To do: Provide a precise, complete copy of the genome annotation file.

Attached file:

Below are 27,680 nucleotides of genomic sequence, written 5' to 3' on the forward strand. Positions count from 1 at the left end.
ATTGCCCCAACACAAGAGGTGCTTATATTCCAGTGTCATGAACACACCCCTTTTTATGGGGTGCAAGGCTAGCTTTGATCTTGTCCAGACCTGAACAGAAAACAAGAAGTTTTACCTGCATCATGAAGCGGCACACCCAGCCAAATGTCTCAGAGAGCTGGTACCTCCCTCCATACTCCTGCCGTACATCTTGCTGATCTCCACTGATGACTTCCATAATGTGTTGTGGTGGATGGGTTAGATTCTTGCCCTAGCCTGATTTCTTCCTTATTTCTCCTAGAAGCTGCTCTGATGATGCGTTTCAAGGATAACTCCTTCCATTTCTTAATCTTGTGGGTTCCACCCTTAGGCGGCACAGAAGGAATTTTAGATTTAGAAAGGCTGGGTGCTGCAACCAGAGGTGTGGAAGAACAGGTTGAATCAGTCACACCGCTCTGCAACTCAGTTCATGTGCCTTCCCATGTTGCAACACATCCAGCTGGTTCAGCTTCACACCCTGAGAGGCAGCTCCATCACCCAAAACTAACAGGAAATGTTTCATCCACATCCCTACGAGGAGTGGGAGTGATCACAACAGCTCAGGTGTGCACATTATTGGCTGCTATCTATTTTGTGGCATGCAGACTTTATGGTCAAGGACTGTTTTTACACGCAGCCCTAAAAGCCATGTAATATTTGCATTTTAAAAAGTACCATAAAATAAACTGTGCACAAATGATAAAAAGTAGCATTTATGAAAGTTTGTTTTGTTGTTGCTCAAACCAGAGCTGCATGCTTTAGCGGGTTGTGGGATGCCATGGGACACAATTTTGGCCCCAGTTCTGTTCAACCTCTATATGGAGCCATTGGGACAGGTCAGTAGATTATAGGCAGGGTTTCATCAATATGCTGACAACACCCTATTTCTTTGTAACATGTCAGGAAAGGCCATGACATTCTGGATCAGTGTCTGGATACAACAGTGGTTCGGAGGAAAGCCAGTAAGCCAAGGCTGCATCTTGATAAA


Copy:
Below are 27,680 nucleotides of genomic sequence, written 5' to 3' on the forward strand. Positions count from 1 at the left end.
ATTGCCCCAACACAAGAGGTGCTTATATTCCAGTGTCATGAACACACCCCTTTTTATGGGGTGCAAGGCTAGCTTTGATCTTGTCCAGACCTGAACAGAAAACAAGAAGTTTTACCTGCATCATGAAGCGGCACACCCAGCCAAATGTCTCAGAGAGCTGGTACCTCCCTCCATACTCCTGCCGTACATCTTGCTGATCTCCACTGATGACTTCCATAATGTGTTGTGGTGGATGGGTTAGATTCTTGCCCTAGCCTGATTTCTTCCTTATTTCTCCTAGAAGCTGCTCTGATGATGCGTTTCAAGGATAACTCCTTCCATTTCTTAATCTTGTGGGTTCCACCCTTAGGCGGCACAGAAGGAATTTTAGATTTAGAAAGGCTGGGTGCTGCAACCAGAGGTGTGGAAGAACAGGTTGAATCAGTCACACCGCTCTGCAACTCAGTTCATGTGCCTTCCCATGTTGCAACACATCCAGCTGGTTCAGCTTCACACCCTGAGAGGCAGCTCCATCACCCAAAACTAACAGGAAATGTTTCATCCACATCCCTACGAGGAGTGGGAGTGATCACAACAGCTCAGGTGTGCACATTATTGGCTGCTATCTATTTTGTGGCATGCAGACTTTATGGTCAAGGACTGTTTTTACACGCAGCCCTAAAAGCCATGTAATATTTGCATTTTAAAAAGTACCATAAAATAAACTGTGCACAAATGATAAAAAGTAGCATTTATGAAAGTTTGTTTTGTTGTTGCTCAAACCAGAGCTGCATGCTTTAGCGGGTTGTGGGATGCCATGGGACACAATTTTGGCCCCAGTTCTGTTCAACCTCTATATGGAGCCATTGGGACAGGTCAGTAGATTATAGGCAGGGTTTCATCAATATGCTGACAACACCCTATTTCTTTGTAACATGTCAGGAAAGGCCATGACATTCTGGATCAGTGTCTGGATACAACAGTGGTTCGGAGGAAAGCCAGTAAGCCAAGGCTGCATCTTGATAAA